To do something else with his eyes, he scanned the spines of the books surrounding them. “Sociology?” he asked.
“Oh,” she looked around herself in a surprised manner. “I was just wandering.”
His smile widened. “Me too. But Sociology is important, especially for Classical Mythology. But you’re . . . my class is an elective for you, no?” He had pulled her file and he couldn’t remember if he was supposed to know this or not. Had it been discussed in class? No no, she didn’t speak in class.
“I’m a fashion studies major,” she said, more to the books than him.
Cleanth had to stop himself from looking doubtful. The girl dressed like she was trying to hide. “Well it’s certainly important for that too. Here,” he grabbed a volume from the shelf. It was something by Durkheim, a work he wasn’t familiar with but if it was Durkheim it would be difficult enough. He held it out to her. “A good starting point.”
Emily did not look at the book but turned, sharply, to look at him. The work hovered between them, bobbing slightly in Cleanth’s hand.
“Extra credit,” he said, “if you’re interested.”
But still she stared at him. And Cleanth thought, it must be that we know more than we realize. He’d known a woman once — Karin, always clad in tight black leather, with a body like a praying mantis and small high breasts with large dark nipples — who’d believed we communicated in ways we didn’t understand yet. Not just some psychic mumbo-jumbo but information, emotion, passed through smells we weren’t aware of, body language we didn’t know we saw. We communicate one unconscious to another, she claimed, more than in any conscious way. And in this moment Cleanth thought she was most likely right. Staring at him, Emily seemed to see everything. His loneliness, his desperation, his desire trembling just beneath his skin, his fear at the spectre of senescence hanging over him. Through some smell, some awkward hip movement, he had revealed it all.
She took the book.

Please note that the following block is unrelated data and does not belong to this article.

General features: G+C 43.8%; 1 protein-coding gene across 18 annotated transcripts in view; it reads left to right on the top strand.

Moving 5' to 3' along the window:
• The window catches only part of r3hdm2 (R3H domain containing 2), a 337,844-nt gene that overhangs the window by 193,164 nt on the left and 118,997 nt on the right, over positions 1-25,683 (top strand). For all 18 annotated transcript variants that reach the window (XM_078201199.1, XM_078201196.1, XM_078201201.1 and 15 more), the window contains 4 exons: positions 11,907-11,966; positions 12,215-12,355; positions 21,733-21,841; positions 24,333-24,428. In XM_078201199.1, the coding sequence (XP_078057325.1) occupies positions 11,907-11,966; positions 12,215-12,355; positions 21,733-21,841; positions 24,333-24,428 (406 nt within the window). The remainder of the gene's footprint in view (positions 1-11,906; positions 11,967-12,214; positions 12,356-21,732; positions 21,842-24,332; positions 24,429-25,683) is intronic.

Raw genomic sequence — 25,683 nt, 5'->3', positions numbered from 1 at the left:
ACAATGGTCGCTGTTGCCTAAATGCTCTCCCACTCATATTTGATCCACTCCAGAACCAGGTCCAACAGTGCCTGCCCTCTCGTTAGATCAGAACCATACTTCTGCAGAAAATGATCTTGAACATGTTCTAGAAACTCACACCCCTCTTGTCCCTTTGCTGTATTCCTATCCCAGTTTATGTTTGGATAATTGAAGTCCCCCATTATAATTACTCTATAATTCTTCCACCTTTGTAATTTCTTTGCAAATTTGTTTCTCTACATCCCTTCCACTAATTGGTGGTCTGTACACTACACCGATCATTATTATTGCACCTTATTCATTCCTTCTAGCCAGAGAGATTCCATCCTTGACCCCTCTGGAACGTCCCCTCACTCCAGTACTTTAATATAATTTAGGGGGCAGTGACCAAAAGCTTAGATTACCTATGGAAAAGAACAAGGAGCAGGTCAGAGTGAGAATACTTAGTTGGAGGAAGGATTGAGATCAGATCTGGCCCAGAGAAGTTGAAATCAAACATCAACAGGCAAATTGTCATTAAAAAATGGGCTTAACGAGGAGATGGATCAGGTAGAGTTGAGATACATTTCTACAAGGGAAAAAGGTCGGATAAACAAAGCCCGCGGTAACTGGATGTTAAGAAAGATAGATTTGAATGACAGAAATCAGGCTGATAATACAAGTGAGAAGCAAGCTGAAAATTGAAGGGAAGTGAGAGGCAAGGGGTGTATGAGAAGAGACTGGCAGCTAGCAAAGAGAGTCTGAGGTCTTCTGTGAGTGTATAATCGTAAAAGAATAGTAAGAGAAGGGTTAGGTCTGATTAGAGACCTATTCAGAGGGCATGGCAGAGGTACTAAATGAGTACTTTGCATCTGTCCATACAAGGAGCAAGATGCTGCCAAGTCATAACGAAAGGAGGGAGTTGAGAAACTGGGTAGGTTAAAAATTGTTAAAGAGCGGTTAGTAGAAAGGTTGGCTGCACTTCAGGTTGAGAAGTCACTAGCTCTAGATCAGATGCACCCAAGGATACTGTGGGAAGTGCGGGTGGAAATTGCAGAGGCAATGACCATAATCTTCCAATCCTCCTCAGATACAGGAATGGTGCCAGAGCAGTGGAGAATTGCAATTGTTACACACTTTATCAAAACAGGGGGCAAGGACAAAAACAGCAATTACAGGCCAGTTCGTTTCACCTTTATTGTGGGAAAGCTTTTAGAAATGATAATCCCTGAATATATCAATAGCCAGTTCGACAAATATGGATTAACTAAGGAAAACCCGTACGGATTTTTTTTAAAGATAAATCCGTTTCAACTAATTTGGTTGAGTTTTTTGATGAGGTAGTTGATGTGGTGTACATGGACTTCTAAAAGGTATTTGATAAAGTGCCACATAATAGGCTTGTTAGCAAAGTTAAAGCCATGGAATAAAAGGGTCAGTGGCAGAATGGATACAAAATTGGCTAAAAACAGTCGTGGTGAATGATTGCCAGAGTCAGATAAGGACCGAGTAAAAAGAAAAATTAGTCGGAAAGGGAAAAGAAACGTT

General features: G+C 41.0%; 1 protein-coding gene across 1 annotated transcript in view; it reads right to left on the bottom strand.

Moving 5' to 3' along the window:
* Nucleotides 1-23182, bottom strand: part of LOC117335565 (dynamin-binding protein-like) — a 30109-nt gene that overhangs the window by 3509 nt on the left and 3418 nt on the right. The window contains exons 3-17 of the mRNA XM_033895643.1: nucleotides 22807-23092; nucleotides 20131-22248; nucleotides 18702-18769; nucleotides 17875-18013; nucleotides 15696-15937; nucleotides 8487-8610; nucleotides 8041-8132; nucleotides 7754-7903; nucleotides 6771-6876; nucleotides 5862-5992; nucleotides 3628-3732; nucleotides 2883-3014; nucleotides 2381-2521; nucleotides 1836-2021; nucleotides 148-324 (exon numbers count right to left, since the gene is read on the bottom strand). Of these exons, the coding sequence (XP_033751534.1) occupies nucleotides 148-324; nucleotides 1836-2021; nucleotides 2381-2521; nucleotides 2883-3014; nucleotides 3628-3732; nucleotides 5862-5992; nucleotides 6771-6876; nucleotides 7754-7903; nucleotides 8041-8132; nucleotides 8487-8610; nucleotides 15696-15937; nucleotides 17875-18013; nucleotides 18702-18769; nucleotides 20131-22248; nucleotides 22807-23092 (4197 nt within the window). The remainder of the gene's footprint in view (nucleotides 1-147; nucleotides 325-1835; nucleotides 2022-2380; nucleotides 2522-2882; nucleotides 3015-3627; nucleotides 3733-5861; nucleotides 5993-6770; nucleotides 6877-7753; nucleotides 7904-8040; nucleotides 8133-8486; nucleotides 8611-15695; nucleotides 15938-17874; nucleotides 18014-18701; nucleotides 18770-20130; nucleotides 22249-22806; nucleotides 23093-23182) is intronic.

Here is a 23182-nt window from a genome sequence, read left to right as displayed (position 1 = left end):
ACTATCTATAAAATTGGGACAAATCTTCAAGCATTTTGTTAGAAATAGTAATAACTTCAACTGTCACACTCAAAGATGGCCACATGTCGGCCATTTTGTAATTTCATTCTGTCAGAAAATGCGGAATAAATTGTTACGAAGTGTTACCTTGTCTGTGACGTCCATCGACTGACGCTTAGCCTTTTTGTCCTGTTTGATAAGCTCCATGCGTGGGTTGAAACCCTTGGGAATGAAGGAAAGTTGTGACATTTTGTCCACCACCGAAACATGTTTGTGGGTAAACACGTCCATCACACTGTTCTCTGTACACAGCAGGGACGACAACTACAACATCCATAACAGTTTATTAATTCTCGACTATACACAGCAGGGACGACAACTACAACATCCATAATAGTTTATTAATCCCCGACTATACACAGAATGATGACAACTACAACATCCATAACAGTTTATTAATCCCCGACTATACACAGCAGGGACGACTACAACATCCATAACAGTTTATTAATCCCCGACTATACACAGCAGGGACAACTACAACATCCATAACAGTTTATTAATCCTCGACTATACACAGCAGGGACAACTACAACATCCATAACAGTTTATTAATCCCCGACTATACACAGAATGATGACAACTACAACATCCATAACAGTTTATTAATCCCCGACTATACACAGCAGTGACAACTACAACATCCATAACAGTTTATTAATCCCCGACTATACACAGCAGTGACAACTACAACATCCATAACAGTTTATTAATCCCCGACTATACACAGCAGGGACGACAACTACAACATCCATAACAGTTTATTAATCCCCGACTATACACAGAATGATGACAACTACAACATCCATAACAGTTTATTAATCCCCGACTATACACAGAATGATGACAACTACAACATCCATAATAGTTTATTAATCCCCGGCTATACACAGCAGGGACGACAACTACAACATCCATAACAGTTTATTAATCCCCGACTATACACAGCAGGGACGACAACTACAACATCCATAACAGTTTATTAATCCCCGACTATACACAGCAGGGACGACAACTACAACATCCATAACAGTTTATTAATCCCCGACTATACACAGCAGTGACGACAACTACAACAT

Idly, as he returned his hands to his pockets, she flipped through it. “It looks difficult,” she said.
But he was already turning away from her. His body was trembling, screaming at him to run, to get away. But he clamped down on it. “Yes,” he said coldly, “it is. Let me know if you need help with it.”
“Thank you,” she said, but he was already out of the aisle, gone.
Four days later he sent her an email. How’s the Durkheim? Let me know if you want to take me up on my offer. Within an hour he’d received a reply:
A week and a half later, at around 4:30 pm on a Sunday, Cleanth was cooking cacio e pepe. Schubert’s Sonata in A Major was playing through the kitchen radio and he was thinking of Gillian. In his mind he called her the river goddess. It was always as if she’d wandered away from some commune, barefoot through the city streets until she ended up in his apartment. She kept the smell of firewood caught in her hair. She’d been tall and thin, a model’s body with a man’s nose dropped in the middle of her face. It had poked him awkwardly when the kissed but over the four months or so that they’d known each other he’d come to like it. She had thin lips and high cheekbones, a wide forehead between her eyes. Their love making had been awkward but wonderfully so. What were they to do with those long legs of hers? When he finally figured it out, folding them up against her, wrapping his arm around them, it had clicked. Together they had slipped into something neither was aware they were capable of. Her hand would find his shoulder and squeeze it tightly while she moaned ceaselessly in his ear.
After a few months she wandered away and he let her because, well because what was one to do with a woman like that? That had been his thought then, his comment to a colleague that had enquired, but now the question came back to him with renewed force. What was one to do with a woman like that?
Things had not gone well with Emily on their first encounter and Cleanth found himself anxious now, anticipating her arrival for their second meeting that evening. The first time, just shy of a week ago, had ended with Cleanth leaning over her, his mouth stained red, asking repeatedly why she wouldn’t stay for another drink. She had laughed as she left and he hadn’t been sure the meaning of it.
“Please see me again,” he had muttered as she’d closed the door.